If you’ve had a holiday or event cancelled, or if you didn’t receive goods or services you were expecting due to coronavirus (Covid-19), find out about your rights and how you can attempt to claim a refund.
If your holiday has been cancelled due to the coronavirus pandemic, start by talking to your travel provider to get a refund. They might offer vouchers as an alternative to a cash refund, but it’s important you think carefully before accepting these, as it could mean you are unable to claim a refund later.
This also applies to other goods and services you may not have received due to coronavirus.
If you can’t get a refund from your travel provider then there are other options available. You could get help from your credit or debit card provider or from your travel insurer.
Read our information on:
- holiday cancellations
- getting help from your credit or debit card provider
- making a travel insurance claim
- accepting vouchers or other alternatives to cash refunds
If your holiday is cancelled and you are looking for a refund, you should start by talking to the provider of the holiday. This may include, for example, the hotel, travel agent or airline.
You may be entitled to a replacement or a refund.
In many circumstances, travel is protected under these industry schemes.
If your holiday is cancelled, or if you didn’t receive goods or services you were expecting to, you may be able to make a claim against your debit or credit card provider that you used to make the purchase.
This will depend on your individual case and any contractual terms.
It can also differ depending on whether you used a credit or debit card to purchase the goods or service.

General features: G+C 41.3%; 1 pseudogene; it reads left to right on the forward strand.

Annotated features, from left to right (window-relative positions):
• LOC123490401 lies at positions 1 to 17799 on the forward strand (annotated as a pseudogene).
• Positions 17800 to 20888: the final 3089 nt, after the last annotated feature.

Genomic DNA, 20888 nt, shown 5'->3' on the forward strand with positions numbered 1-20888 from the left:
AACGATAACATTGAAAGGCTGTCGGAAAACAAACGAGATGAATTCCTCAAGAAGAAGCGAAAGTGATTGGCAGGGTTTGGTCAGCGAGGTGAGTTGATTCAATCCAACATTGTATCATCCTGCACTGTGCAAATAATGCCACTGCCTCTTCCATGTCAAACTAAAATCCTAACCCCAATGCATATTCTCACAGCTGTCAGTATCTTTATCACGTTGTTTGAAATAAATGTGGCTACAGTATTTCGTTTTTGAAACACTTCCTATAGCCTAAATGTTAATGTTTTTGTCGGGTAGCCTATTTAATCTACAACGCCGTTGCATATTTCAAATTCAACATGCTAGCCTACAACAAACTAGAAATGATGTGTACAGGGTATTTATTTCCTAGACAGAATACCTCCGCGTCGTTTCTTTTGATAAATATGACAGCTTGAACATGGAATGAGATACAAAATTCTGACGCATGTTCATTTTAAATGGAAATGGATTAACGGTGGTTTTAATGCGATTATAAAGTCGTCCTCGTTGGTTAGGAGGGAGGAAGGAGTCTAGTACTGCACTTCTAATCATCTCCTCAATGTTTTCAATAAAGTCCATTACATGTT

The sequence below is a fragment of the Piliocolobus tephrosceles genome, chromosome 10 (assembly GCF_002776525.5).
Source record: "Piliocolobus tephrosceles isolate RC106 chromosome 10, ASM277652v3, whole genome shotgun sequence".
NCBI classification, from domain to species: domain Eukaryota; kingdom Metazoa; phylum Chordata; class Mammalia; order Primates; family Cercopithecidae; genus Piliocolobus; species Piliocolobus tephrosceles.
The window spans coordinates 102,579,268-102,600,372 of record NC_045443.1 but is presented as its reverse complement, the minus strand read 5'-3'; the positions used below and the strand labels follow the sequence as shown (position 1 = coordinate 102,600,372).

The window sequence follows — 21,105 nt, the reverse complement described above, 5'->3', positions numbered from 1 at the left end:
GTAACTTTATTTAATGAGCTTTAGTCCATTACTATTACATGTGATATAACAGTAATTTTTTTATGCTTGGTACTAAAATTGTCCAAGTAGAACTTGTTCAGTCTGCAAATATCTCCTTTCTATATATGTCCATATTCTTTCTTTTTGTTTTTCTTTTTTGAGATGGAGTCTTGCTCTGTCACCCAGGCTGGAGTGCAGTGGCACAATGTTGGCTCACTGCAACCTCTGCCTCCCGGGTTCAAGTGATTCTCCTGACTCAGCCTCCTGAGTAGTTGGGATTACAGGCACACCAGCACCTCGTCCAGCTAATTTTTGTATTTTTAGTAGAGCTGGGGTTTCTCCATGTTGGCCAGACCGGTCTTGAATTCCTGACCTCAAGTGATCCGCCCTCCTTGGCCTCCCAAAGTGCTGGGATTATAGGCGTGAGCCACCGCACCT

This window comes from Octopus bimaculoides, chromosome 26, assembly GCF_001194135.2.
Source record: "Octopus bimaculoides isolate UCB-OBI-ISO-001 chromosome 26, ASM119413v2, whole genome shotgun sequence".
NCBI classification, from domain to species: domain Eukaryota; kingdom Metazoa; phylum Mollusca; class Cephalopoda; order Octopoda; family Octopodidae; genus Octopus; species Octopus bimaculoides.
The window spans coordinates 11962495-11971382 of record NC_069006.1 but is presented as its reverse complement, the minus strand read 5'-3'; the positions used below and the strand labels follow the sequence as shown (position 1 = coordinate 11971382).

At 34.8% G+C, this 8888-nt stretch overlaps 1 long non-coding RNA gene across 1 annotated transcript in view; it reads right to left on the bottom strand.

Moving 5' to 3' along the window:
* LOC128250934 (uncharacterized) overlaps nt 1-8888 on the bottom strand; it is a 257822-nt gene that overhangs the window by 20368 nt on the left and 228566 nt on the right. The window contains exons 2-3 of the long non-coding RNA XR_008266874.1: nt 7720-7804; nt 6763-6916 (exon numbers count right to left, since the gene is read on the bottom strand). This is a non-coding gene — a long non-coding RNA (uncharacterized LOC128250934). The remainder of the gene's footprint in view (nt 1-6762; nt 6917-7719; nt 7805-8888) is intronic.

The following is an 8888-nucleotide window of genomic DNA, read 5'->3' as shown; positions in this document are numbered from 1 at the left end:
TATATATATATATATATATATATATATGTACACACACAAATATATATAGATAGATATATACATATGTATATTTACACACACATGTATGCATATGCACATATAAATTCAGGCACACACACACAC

One way to get a refund is for your debit or credit card provider to reclaim the money back from the travel provider, under specific circumstances set out in the card scheme (Mastercard, Visa and Amex) rules. This is known as chargeback.
The most common reason for a chargeback claim is where goods or services are not provided and help has already been asked for from the retailer, with no success.
You normally have 120 days to raise a chargeback claim with your card issuer from the expected delivery date of the goods or services not being provided.
It is important to note that chargeback is not a statutory right. The card issuer and the providers bank will normally work together to look into the refund for you.
Remember, you can only reclaim the amount you paid on the debit or credit card via the chargeback process.
If you paid with a credit card, and the cost of the goods or services was between £100 and £30,000, you may be able to get a refund from your card issuer.
This is known as a Section 75 claim and is a statutory right under the Consumer Credit Act 1974.
Under Section 75, if you have a claim against the retailer for breaking the terms of any contract you have with them or for making untrue statements, you can bring the same claim for a refund against your credit card issuer. Paying for any part of the price of the goods or services on your credit card will allow you to make such a claim
Your claim can include any circumstances where the product is faulty or the retailer does not deliver what they promised, including if they go out of business.
To raise this type of claim with a credit card issuer, you should speak to your bank within 6 years of buying the goods or services or, in case of non-receipt, when you were due to receive the goods or services.